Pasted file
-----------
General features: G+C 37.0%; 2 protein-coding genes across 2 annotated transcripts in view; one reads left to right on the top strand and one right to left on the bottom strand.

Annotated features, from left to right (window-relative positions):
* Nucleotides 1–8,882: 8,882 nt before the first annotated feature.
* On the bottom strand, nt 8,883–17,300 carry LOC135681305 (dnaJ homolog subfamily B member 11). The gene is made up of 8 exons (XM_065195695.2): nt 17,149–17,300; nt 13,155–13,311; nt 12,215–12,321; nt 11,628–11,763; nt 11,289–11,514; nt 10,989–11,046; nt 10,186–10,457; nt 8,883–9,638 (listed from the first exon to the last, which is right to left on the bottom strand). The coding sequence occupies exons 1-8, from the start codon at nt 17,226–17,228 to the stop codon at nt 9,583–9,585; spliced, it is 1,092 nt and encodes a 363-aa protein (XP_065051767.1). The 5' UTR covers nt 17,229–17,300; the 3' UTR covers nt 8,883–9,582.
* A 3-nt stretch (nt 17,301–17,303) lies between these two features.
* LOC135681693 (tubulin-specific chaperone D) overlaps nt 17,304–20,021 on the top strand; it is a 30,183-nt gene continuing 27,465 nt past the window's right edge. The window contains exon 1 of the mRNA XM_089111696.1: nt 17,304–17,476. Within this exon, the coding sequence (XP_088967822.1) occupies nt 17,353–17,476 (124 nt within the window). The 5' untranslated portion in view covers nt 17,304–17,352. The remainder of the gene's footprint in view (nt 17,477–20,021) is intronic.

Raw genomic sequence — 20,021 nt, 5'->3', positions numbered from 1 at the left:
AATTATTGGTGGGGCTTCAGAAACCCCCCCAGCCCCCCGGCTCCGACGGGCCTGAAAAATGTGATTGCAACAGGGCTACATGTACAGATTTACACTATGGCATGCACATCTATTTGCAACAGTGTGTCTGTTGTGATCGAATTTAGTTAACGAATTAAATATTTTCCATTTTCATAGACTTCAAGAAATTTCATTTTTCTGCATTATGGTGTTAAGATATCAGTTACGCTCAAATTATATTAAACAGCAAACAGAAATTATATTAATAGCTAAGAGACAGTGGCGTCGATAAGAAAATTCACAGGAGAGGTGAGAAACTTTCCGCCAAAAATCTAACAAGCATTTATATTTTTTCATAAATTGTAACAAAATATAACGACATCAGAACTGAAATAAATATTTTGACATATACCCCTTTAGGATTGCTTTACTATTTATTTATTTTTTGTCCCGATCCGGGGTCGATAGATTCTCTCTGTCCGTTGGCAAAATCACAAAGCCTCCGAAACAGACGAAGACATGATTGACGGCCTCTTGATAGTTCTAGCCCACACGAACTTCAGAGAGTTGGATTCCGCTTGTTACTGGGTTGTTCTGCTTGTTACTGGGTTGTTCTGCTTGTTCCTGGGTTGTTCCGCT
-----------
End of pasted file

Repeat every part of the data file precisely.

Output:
General features: G+C 37.0%; 2 protein-coding genes across 2 annotated transcripts in view; one reads left to right on the top strand and one right to left on the bottom strand.

Annotated features, from left to right (window-relative positions):
* Nucleotides 1–8,882: 8,882 nt before the first annotated feature.
* On the bottom strand, nt 8,883–17,300 carry LOC135681305 (dnaJ homolog subfamily B member 11). The gene is made up of 8 exons (XM_065195695.2): nt 17,149–17,300; nt 13,155–13,311; nt 12,215–12,321; nt 11,628–11,763; nt 11,289–11,514; nt 10,989–11,046; nt 10,186–10,457; nt 8,883–9,638 (listed from the first exon to the last, which is right to left on the bottom strand). The coding sequence occupies exons 1-8, from the start codon at nt 17,226–17,228 to the stop codon at nt 9,583–9,585; spliced, it is 1,092 nt and encodes a 363-aa protein (XP_065051767.1). The 5' UTR covers nt 17,229–17,300; the 3' UTR covers nt 8,883–9,582.
* A 3-nt stretch (nt 17,301–17,303) lies between these two features.
* LOC135681693 (tubulin-specific chaperone D) overlaps nt 17,304–20,021 on the top strand; it is a 30,183-nt gene continuing 27,465 nt past the window's right edge. The window contains exon 1 of the mRNA XM_089111696.1: nt 17,304–17,476. Within this exon, the coding sequence (XP_088967822.1) occupies nt 17,353–17,476 (124 nt within the window). The 5' untranslated portion in view covers nt 17,304–17,352. The remainder of the gene's footprint in view (nt 17,477–20,021) is intronic.

Raw genomic sequence — 20,021 nt, 5'->3', positions numbered from 1 at the left:
AATTATTGGTGGGGCTTCAGAAACCCCCCCAGCCCCCCGGCTCCGACGGGCCTGAAAAATGTGATTGCAACAGGGCTACATGTACAGATTTACACTATGGCATGCACATCTATTTGCAACAGTGTGTCTGTTGTGATCGAATTTAGTTAACGAATTAAATATTTTCCATTTTCATAGACTTCAAGAAATTTCATTTTTCTGCATTATGGTGTTAAGATATCAGTTACGCTCAAATTATATTAAACAGCAAACAGAAATTATATTAATAGCTAAGAGACAGTGGCGTCGATAAGAAAATTCACAGGAGAGGTGAGAAACTTTCCGCCAAAAATCTAACAAGCATTTATATTTTTTCATAAATTGTAACAAAATATAACGACATCAGAACTGAAATAAATATTTTGACATATACCCCTTTAGGATTGCTTTACTATTTATTTATTTTTTGTCCCGATCCGGGGTCGATAGATTCTCTCTGTCCGTTGGCAAAATCACAAAGCCTCCGAAACAGACGAAGACATGATTGACGGCCTCTTGATAGTTCTAGCCCACACGAACTTCAGAGAGTTGGATTCCGCTTGTTACTGGGTTGTTCTGCTTGTTACTGGGTTGTTCTGCTTGTTCCTGGGTTGTTCCGCT